Volume 9, Number 1, 2009
GUEST EDITOR: Dr Lee Duffield
SPECIAL EDITION:Creative industries occupy an increasingly large segment of the range of activity in the “new economy” -- all branches of communication, journalism especially, among them. Many and diverse projects were represented in the biennial “Ignite!” conference, to expose postgraduate research in the Creative Industries Faculty, Queensland University of Technology, in Brisbane, 1-3 October 2008. The 36 contributions took in work from throughout the globe, including performance and installations, and papers on journalism issues, creative writing, fashion, dance, music, entrepreneurship, games, cinema and festivals, and digital networks and ethnography. This refereed special edition of ejournalist is devoted to a selection of papers from “Ignite08!”. It is a window of opportunity for contributors to achieve more attention and feedback through further publication of their work, and for users of ejournalist to enjoy some of the latest in the creative industries field.
In this paper I present an analysis of the language used by the National Endowment for Democracy (NED) on its website (NED, 2008). The specific focus of the analysis is on the NED's high usage of the word “should” revealed in computer assisted corpus analysis using Leximancer. Typically we use the word “should” as a term to propose specific courses of action for ourselves and others. It is a marker of obligation and “oughtness”. In other words, its systematic institutional use can be read as a statement of ethics, of how the NED thinks the world ought to behave. As an ostensibly democracy-promoting institution, and one with a clear agenda of implementing American foreign policy, the ethics of NED are worth understanding. Analysis reveals a pattern of grammatical metaphor in which “should” is often deployed counter intuitively, and sometimes ambiguously, as a truth-making tool rather than one for proposing action. The effect is to present NED's imperatives for action as matters of fact rather than ethical or obligatory claims.
Typically a film producer expects the director and actors to 'do their job' within a scheduled timeframe. Rather than expecting the creative principals to just deliver, a production model can be tailored to help this creative team produce successful outcomes. This research paper contrasts alternative production models with a traditional (or standard) production and presents possibilities for producers to emphasise the collaborative potential for their production.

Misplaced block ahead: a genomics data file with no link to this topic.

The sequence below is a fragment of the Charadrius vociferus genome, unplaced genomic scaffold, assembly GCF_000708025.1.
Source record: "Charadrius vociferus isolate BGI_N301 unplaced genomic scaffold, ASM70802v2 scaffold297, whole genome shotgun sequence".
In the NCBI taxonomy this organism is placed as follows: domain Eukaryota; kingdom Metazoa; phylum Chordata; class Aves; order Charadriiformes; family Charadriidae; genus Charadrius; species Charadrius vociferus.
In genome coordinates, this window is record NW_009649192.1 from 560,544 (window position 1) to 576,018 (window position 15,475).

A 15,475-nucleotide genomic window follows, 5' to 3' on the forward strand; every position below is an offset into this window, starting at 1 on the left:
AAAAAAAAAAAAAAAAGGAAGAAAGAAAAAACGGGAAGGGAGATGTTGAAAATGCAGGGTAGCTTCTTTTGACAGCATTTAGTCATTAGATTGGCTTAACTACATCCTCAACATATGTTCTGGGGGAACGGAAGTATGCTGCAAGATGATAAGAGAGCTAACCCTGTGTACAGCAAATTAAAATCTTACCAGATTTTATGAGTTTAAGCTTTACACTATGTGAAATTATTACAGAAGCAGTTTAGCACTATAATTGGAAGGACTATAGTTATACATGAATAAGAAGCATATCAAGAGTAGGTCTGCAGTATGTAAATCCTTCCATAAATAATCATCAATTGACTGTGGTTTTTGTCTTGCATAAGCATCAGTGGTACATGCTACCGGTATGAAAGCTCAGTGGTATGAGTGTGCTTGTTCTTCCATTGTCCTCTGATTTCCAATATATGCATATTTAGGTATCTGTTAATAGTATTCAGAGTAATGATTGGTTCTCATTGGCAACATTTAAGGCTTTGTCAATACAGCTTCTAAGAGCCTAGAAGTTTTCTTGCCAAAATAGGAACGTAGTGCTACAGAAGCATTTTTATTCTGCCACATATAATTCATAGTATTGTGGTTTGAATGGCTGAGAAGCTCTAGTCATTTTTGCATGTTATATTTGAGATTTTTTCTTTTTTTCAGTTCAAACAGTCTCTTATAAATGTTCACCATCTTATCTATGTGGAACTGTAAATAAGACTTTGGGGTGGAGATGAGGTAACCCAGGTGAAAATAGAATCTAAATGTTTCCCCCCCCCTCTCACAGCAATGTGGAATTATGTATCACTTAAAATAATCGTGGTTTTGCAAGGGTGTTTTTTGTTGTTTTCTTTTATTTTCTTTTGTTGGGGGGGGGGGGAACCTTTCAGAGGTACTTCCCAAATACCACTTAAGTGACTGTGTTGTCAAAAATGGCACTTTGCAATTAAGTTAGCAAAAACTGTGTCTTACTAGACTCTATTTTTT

Bonnie Rui Liu
As most of people know that all of mass media are state-owned in China , television stations are not exceptional to belong to the enormous state-owned system. But to date, with the economic reform in the broadcasting system and China entering into WTO, the television industry has increased greatly and the television market has matured with more and more competition. The players in China 's television industry have changed from the monologue of TV stations to multi roles of TV stations, production companies and overseas television companies, although TV stations are still the majority of China 's TV market. Especially, private television production companies are becoming more and more active in this market. In this paper, I will describe the development process and challenges of this group in China and ask whether the emergence of this group means for the whole China 's TV industry?
This paper will discuss the researcher’s practice-led study within the field of contemporary cabaret performance. The project is focussed on transforming personal stories of depression into cabaret with the aims of raising community awareness of the issue. In the process, the research aims to explore innovations within the field of cabaret. Interviews conducted with individuals who have suffered from depression are being used as ‘inspiration points’ for the development of the performance. This paper will
For the purposes of this research, cabaret has been defined as performances of songs and dialogue in direct-address with the audience. Cabaret performances merge ‘high’ and ‘low’ art forms (often including satirical comedy), and are generally performed in small-scale venues. The accessible, intimate and light-hearted nature of cabaret offers unique opportunities for the discussion of social issues.